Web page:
The next evening they were sitting in a cab and drove through Wellington Forest to get to Halliwell Mansion. It was situated on a hill, overlooking the river and the town they lived in.
            Melanie smiled as she glanced at Amy. She was staring out of the window with her arms crossed. She had spent all day getting from bed to shower to closet to front door. It was a long process. Melanie was just grateful Amy had succeeded. Even though she had circles under her eyes, she did look slightly more like herself. She had her hair tied up and a bit of make up on. She wore her latest pair of jeans and a long-sleeved, black shirt. Beats PJs with chocolate stains. 

Wednesday, October 12, 2011

The Same as it Never was

The gentle tapping sound of raindrops smashing against the window of the car was a reassuring one. Even though I was staring out the window I didn’t really see anything. I was in another place. I was still in the hospital. The first place I can remember. Not because I was born there, in fact I don’t even know if I was born in a hospital. My earliest memory ever was only a week ago.
            I looked to the right and observed the man who was driving the silver Sedan that was apparently ours. His hair was dark and sleek, his lips full and his dark eyes seemed empty. He was my husband, or so I was told. Nothing about him seemed familiar.
            We drove on in silence as my thoughts returned to the previous days. The hospital room I had been in had felt like home and leaving with a stranger that claimed to be married to me felt like walking blindfolded at the edge of a cliff. What the hell did I get myself into? Physically I may have recovered from the accident, but I can’t even remember who I am, let alone remember who I am around these people.
            We pulled up in front of a red bricked semi-detached house. It had large windows at the front and a wooden door that was painted black.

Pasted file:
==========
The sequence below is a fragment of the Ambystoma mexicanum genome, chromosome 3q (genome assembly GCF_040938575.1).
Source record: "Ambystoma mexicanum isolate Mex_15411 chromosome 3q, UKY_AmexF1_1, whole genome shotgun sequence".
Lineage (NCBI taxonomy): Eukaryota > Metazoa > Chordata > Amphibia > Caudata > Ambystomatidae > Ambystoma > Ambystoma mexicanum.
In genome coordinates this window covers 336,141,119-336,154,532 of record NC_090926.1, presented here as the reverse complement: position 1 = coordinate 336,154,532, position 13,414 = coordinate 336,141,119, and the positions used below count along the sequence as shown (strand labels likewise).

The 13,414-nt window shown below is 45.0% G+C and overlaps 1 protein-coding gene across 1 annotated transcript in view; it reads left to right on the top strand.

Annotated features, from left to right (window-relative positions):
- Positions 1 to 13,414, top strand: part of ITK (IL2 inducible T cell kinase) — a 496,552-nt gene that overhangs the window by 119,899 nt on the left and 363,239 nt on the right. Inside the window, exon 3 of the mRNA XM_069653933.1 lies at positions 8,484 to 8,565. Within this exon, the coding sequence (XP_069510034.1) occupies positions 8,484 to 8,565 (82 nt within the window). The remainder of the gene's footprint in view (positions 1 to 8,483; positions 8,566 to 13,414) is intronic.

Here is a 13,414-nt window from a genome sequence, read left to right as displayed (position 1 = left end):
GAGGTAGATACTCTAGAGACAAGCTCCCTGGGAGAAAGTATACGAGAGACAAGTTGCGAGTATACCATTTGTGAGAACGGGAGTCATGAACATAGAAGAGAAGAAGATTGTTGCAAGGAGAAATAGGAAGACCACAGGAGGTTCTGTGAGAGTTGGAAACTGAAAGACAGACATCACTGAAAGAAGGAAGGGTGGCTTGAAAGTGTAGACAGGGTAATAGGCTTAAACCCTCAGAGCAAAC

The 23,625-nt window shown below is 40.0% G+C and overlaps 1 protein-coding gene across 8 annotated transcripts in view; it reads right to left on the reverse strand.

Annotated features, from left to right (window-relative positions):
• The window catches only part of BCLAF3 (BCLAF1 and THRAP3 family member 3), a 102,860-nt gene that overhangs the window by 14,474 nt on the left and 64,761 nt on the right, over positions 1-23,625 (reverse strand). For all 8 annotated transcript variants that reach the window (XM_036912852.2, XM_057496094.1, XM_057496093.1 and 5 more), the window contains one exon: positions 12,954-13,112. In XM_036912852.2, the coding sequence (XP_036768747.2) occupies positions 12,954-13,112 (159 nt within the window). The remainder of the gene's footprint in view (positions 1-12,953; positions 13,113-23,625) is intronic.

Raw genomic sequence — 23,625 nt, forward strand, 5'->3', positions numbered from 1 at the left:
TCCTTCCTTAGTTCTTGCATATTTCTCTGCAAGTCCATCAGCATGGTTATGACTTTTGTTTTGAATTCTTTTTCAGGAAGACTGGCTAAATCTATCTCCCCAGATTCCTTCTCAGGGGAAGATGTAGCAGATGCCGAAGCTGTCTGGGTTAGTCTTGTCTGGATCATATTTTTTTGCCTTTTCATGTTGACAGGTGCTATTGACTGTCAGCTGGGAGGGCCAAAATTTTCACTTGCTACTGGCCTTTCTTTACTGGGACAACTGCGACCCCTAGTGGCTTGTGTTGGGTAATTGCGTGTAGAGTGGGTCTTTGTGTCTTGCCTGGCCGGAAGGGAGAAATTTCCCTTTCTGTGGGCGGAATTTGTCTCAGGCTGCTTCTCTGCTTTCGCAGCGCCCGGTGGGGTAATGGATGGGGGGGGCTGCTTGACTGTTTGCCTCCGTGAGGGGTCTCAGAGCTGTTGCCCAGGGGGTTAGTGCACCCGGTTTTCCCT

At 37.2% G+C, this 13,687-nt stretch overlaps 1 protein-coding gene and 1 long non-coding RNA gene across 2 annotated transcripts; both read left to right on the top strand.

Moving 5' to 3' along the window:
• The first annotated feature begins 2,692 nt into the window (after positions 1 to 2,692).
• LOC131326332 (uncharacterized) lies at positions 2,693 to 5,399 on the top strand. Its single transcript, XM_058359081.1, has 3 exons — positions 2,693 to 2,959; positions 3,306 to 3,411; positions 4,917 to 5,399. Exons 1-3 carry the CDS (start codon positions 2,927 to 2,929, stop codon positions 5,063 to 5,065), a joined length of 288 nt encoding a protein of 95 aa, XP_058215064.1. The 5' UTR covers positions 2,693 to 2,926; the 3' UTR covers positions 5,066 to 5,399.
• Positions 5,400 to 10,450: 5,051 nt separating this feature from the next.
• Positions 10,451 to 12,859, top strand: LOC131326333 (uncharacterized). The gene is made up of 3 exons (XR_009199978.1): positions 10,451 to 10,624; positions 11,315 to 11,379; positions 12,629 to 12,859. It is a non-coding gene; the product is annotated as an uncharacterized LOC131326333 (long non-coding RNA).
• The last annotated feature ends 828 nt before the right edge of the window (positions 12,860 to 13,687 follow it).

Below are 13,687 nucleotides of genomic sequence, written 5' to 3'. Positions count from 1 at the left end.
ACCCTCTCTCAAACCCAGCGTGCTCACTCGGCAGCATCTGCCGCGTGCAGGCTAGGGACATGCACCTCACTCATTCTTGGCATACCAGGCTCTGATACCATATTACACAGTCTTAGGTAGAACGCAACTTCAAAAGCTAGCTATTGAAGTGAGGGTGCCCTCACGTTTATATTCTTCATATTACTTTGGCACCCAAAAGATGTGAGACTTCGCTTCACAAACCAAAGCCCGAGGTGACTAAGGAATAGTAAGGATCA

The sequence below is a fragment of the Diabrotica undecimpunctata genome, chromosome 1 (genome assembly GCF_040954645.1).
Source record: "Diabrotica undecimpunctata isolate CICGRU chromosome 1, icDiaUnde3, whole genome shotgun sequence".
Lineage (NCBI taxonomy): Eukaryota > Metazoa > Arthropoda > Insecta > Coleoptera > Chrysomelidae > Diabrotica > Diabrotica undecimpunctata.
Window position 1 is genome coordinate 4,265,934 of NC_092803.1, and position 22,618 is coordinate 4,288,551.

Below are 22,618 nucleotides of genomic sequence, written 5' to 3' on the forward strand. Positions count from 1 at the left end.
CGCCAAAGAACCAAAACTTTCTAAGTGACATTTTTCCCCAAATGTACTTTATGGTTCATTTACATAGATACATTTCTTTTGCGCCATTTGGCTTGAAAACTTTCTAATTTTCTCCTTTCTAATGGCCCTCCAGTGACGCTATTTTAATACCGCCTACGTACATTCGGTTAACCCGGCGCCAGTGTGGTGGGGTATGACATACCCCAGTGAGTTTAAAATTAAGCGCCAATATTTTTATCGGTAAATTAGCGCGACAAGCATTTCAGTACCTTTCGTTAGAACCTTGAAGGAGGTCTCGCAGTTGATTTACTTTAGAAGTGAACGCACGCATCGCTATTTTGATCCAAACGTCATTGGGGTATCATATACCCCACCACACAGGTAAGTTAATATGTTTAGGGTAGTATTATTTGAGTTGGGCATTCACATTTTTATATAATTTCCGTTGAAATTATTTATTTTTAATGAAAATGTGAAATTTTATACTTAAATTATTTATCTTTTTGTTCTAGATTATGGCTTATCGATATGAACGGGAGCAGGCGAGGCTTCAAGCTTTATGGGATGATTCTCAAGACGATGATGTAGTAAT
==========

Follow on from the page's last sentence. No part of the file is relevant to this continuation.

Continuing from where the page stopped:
“Are you ready?” Jason asked.
            I stared at the house and tried to see if I recognised anything.
            I turned to him. “Oh, right. Yes, I’m ready.”
            Jason got out of the car first and walked back to my side to open the door.
            The cool autumn breeze was welcoming and I closed my eyes for a second. When I opened them again I was still staring at the house that was my home. My husband got the bag from the trunk which held some of my stuff that I’d used when I was in the hospital.
            I studied the front yard that was surrounded by a picket fence. Stone steps lead to the front door and alongside it were planted hyacinths. The rest of the garden was made up of grass that was neatly trimmed. I wondered if I always took care of the garden. Did I even like plants or flowers? I shook my head in an attempt to dismiss my thoughts. I just had to take it step by step.
            The frontdoor flew open and a little red-headed girl with freckles dashed my way.
            “Mummy,” she called as she held out her arms.
            I stood frozen and watched as she hugged my waist. I had been preparing myself for this moment since I’d found out I was a mother, but in my mind I always figured my mother instinct would kick in and I would remember my own child. My body trembled with the realisation that I did not. 
            “Alright, Daisy, let Mummy get inside first.” Jason took Daisy by the hand and led her inside.
            I looked back at the car and had to fight the urge to get in and drive back to the hospital. I did not belong here. I didn’t even know them. 

Wednesday, September 28, 2011

Welcome to England